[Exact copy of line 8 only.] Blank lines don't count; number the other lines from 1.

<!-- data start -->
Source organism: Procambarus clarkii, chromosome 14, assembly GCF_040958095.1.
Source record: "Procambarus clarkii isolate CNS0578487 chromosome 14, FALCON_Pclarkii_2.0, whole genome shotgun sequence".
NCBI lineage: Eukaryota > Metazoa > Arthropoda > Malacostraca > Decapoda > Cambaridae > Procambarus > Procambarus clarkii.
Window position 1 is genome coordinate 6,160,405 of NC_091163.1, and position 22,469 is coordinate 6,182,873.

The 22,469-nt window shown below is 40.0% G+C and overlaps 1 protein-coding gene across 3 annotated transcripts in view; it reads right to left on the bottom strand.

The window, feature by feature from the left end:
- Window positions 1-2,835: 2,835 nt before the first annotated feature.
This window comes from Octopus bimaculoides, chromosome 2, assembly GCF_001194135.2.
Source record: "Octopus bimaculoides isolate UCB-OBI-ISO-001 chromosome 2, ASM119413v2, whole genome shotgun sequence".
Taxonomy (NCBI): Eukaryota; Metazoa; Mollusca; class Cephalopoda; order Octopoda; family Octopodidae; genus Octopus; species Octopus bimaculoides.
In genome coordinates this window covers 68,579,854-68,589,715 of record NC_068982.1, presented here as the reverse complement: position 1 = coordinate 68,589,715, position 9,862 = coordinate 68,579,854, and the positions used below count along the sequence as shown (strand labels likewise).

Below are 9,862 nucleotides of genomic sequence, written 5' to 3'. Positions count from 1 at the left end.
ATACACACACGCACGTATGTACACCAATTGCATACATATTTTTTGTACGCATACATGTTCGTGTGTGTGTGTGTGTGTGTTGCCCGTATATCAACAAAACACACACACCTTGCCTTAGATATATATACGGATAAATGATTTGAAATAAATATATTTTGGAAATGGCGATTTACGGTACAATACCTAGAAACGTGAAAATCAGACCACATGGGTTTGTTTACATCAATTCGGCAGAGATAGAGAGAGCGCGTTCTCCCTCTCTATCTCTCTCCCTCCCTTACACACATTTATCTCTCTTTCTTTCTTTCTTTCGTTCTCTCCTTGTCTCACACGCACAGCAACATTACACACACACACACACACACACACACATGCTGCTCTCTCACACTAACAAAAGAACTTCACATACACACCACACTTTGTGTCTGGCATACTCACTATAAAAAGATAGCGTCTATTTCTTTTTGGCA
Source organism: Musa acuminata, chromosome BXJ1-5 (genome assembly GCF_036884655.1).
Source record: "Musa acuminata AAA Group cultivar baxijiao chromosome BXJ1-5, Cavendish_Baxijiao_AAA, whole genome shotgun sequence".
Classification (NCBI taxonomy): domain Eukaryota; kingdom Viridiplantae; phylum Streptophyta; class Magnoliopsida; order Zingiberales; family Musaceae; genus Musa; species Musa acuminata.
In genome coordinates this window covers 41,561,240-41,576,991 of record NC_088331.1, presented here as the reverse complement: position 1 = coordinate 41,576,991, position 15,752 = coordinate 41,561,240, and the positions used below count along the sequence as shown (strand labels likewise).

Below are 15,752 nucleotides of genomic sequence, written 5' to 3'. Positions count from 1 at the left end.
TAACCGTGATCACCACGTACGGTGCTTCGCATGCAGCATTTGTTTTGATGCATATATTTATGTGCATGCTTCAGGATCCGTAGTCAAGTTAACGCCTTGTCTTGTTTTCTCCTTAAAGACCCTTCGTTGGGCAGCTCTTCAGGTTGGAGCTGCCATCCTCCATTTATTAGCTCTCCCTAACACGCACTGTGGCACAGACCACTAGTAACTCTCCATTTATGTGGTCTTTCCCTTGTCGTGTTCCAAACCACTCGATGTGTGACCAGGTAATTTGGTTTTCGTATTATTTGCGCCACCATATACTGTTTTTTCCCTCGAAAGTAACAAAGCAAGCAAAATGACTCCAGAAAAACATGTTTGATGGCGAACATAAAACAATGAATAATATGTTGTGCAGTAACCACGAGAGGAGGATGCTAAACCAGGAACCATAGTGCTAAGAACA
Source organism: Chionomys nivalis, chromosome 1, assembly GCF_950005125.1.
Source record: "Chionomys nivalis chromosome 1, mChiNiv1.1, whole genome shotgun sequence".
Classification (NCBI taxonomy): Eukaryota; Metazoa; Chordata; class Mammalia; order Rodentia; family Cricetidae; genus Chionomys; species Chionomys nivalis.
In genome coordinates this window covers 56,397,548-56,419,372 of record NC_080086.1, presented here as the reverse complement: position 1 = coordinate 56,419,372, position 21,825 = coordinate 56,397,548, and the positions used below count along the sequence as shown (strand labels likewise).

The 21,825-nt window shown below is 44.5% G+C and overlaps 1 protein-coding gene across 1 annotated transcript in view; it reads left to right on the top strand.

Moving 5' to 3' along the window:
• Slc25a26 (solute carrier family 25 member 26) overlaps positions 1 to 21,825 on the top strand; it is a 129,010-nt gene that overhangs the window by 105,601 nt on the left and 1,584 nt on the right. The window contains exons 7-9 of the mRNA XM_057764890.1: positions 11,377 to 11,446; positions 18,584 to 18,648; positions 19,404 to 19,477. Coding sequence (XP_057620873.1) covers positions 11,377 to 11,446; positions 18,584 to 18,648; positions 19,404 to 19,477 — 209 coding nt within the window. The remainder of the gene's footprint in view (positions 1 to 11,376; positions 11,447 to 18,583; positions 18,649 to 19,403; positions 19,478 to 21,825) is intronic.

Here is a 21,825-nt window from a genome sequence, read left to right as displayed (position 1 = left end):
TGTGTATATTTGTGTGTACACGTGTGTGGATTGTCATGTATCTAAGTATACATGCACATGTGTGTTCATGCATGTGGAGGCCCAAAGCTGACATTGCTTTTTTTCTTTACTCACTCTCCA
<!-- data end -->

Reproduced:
This window comes from Octopus bimaculoides, chromosome 2, assembly GCF_001194135.2.